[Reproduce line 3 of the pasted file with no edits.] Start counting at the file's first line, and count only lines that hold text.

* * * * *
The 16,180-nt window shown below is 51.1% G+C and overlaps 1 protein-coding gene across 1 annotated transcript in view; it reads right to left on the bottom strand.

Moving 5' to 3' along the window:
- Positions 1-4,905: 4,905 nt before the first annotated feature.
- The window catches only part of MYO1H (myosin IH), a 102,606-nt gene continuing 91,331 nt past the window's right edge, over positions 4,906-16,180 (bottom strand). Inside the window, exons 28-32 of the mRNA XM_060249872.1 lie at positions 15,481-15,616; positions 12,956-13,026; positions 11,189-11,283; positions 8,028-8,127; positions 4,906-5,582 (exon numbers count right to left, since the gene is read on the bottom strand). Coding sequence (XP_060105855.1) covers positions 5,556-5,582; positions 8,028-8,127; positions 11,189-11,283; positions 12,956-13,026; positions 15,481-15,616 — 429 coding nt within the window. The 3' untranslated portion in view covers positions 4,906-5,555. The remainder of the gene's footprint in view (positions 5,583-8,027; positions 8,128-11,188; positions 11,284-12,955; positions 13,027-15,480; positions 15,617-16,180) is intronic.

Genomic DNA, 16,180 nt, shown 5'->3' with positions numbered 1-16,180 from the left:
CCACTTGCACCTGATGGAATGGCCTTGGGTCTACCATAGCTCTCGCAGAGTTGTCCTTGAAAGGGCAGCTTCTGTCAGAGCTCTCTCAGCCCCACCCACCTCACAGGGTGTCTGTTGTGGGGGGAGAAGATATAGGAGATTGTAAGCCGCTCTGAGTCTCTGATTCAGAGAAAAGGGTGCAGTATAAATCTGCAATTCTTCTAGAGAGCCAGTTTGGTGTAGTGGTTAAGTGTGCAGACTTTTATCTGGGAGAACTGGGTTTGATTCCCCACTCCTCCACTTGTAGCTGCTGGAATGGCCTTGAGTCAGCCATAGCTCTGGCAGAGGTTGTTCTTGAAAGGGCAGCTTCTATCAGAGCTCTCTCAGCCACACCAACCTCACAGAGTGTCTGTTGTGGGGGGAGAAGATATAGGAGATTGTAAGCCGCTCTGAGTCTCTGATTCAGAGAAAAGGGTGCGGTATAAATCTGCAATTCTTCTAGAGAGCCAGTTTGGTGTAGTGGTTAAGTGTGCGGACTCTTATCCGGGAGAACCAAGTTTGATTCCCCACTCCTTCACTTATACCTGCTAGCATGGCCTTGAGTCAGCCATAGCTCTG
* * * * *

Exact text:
- Positions 1-4,905: 4,905 nt before the first annotated feature.